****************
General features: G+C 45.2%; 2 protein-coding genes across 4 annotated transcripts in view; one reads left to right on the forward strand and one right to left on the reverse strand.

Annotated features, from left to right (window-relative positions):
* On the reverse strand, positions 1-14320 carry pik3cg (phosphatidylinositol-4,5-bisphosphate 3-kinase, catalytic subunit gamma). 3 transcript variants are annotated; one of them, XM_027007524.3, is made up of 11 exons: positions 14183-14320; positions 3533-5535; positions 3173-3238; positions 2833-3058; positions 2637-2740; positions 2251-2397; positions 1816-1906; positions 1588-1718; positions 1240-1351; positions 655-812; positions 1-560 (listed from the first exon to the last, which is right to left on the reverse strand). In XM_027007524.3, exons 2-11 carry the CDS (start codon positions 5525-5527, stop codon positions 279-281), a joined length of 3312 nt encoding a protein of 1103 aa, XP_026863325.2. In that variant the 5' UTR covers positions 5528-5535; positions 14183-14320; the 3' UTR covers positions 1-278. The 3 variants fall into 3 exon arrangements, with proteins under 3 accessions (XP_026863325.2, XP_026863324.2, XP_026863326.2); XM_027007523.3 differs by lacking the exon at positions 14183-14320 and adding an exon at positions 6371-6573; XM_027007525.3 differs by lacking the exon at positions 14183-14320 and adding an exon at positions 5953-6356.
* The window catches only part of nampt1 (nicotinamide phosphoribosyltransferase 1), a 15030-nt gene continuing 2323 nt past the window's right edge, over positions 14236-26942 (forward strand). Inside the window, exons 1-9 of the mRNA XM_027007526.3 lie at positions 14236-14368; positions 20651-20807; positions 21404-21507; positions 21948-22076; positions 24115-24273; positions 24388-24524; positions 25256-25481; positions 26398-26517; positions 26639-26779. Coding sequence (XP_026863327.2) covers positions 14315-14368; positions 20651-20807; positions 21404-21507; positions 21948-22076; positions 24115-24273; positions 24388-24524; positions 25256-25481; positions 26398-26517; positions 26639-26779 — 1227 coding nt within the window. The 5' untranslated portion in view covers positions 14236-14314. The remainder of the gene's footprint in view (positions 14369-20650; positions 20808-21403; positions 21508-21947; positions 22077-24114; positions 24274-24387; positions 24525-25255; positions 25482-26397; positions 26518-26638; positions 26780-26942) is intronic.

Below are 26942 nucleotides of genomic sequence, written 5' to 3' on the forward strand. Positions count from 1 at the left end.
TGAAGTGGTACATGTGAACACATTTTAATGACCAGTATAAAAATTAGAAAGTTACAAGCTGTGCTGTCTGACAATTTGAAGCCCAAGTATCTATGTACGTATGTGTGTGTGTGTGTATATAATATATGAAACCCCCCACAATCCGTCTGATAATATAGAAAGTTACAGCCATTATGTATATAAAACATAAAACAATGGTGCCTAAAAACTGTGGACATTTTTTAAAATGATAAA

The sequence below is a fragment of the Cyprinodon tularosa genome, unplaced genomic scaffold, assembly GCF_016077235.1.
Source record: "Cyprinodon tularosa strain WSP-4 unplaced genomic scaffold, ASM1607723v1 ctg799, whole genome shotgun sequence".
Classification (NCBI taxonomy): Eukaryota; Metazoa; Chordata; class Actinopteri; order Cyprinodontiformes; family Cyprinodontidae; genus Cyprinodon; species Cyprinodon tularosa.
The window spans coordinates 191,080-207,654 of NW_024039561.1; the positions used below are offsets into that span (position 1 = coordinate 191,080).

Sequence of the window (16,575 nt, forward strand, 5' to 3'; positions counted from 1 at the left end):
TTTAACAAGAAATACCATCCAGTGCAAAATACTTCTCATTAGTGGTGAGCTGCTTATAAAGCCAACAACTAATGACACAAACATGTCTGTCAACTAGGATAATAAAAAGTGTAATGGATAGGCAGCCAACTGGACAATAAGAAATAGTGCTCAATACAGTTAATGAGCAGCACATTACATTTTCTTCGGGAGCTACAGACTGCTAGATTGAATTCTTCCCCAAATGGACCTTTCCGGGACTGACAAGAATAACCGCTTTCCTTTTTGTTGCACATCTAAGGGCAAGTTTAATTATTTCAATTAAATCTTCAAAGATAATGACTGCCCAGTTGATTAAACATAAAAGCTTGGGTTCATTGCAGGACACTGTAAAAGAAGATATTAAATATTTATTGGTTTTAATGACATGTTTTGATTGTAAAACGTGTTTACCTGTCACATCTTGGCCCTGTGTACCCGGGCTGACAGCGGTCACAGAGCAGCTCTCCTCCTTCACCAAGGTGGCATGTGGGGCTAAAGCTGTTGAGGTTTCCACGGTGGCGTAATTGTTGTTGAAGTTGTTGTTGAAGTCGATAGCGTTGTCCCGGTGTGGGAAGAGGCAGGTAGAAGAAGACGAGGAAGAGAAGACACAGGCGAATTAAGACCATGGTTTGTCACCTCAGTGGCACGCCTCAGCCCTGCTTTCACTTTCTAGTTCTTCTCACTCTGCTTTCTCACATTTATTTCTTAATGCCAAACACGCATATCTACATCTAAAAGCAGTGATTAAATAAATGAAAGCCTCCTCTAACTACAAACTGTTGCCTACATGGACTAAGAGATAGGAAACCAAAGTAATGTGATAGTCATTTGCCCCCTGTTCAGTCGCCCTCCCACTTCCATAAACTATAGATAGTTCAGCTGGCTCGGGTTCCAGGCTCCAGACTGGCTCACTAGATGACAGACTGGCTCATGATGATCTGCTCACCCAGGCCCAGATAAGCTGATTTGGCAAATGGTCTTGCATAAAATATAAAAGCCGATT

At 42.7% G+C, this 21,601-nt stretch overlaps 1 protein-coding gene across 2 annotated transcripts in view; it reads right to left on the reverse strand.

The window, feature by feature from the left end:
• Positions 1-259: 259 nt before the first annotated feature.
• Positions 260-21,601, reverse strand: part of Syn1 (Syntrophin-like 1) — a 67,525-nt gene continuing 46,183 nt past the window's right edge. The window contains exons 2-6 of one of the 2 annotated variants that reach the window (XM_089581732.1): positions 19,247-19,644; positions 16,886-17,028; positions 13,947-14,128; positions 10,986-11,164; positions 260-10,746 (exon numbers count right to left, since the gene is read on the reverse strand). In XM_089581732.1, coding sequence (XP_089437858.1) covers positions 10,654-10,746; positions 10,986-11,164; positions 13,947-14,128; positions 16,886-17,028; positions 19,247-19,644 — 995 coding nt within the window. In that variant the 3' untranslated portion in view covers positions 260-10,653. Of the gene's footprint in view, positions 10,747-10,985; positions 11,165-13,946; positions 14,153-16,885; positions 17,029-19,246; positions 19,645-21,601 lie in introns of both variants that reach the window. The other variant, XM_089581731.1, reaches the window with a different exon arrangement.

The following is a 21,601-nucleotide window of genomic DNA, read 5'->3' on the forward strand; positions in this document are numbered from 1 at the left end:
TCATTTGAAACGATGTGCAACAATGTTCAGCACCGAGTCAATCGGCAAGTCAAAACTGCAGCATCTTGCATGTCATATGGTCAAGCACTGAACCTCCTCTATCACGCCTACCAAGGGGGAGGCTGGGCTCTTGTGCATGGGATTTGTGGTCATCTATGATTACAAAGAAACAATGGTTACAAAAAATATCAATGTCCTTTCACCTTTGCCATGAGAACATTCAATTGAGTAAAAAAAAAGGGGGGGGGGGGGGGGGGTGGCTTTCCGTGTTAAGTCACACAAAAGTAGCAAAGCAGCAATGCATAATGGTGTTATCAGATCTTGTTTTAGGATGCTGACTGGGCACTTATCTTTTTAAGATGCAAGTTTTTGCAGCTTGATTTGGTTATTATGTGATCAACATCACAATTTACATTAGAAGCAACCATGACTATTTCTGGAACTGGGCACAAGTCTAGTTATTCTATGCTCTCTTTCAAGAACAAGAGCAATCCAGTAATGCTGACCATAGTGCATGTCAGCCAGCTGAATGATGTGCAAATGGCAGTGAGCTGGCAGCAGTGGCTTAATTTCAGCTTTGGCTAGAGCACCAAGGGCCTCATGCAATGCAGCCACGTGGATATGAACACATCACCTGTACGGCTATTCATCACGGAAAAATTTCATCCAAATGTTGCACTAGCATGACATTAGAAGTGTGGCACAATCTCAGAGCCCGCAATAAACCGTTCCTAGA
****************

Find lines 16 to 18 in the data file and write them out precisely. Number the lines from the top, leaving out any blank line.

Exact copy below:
• Positions 260-21,601, reverse strand: part of Syn1 (Syntrophin-like 1) — a 67,525-nt gene continuing 46,183 nt past the window's right edge. The window contains exons 2-6 of one of the 2 annotated variants that reach the window (XM_089581732.1): positions 19,247-19,644; positions 16,886-17,028; positions 13,947-14,128; positions 10,986-11,164; positions 260-10,746 (exon numbers count right to left, since the gene is read on the reverse strand). In XM_089581732.1, coding sequence (XP_089437858.1) covers positions 10,654-10,746; positions 10,986-11,164; positions 13,947-14,128; positions 16,886-17,028; positions 19,247-19,644 — 995 coding nt within the window. In that variant the 3' untranslated portion in view covers positions 260-10,653. Of the gene's footprint in view, positions 10,747-10,985; positions 11,165-13,946; positions 14,153-16,885; positions 17,029-19,246; positions 19,645-21,601 lie in introns of both variants that reach the window. The other variant, XM_089581731.1, reaches the window with a different exon arrangement.

The following is a 21,601-nucleotide window of genomic DNA, read 5'->3' on the forward strand; positions in this document are numbered from 1 at the left end:
TCATTTGAAACGATGTGCAACAATGTTCAGCACCGAGTCAATCGGCAAGTCAAAACTGCAGCATCTTGCATGTCATATGGTCAAGCACTGAACCTCCTCTATCACGCCTACCAAGGGGGAGGCTGGGCTCTTGTGCATGGGATTTGTGGTCATCTATGATTACAAAGAAACAATGGTTACAAAAAATATCAATGTCCTTTCACCTTTGCCATGAGAACATTCAATTGAGTAAAAAAAAAGGGGGGGGGGGGGGGGGGTGGCTTTCCGTGTTAAGTCACACAAAAGTAGCAAAGCAGCAATGCATAATGGTGTTATCAGATCTTGTTTTAGGATGCTGACTGGGCACTTATCTTTTTAAGATGCAAGTTTTTGCAGCTTGATTTGGTTATTATGTGATCAACATCACAATTTACATTAGAAGCAACCATGACTATTTCTGGAACTGGGCACAAGTCTAGTTATTCTATGCTCTCTTTCAAGAACAAGAGCAATCCAGTAATGCTGACCATAGTGCATGTCAGCCAGCTGAATGATGTGCAAATGGCAGTGAGCTGGCAGCAGTGGCTTAATTTCAGCTTTGGCTAGAGCACCAAGGGCCTCATGCAATGCAGCCACGTGGATATGAACACATCACCTGTACGGCTATTCATCACGGAAAAATTTCATCCAAATGTTGCACTAGCATGACATTAGAAGTGTGGCACAATCTCAGAGCCCGCAATAAACCGTTCCTAGA